After being sidelined for three years due to the COVID-19 pandemic, the Journeys to Wellness yearly gathering resumed in person at the Toho No Hikari campus in Nu‘uanu on Saturday, Nov. 5, and the organizers of the event spared no effort in making the day a comeback to remember.

“It is good to be back after a three-year hiatus,” said Rev. Wally Fukunaga, president of the board of directors of the Sunrise Foundation, which partnered with Toho No Hikari Hawaii to present the event.

Fukunaga established the Sunrise Foundation in 2011 after much personal discernment following his own health challenges stemming from a diagnosis of prostate cancer. The diagnosis, treatment and adjustments in lifestyle caused him to become more aware of the importance of diet, exercise and meditation. In fact, on the morning before the Journeys to Wellness event, he said he went for a swim at Ala Moana Beach and reflected on the splendor of the awakening day as the sun began to rise. A morning swim and reflection time have been part of his daily routine for years.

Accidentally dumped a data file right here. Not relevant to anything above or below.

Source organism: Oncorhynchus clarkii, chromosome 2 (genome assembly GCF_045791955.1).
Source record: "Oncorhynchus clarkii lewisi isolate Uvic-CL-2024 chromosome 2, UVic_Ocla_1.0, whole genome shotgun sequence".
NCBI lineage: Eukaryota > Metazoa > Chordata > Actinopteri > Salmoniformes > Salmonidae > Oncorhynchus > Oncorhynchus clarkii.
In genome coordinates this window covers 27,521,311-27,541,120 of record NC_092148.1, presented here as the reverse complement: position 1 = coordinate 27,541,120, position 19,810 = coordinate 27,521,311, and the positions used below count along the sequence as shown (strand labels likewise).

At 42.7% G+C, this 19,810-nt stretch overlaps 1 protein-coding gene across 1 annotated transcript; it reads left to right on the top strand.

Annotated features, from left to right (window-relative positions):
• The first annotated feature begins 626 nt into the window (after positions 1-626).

This year’s Journeys to Wellness was the tenth since the event first began, and like the ones before it, the program continued the tradition of inviting a variety of speakers to share their perspectives about pathways to achieving well-being in a holistic sense. Fukunaga does not forego western medical treatment but has been an open-minded learner about alternatives that can complement conventional Western medicine.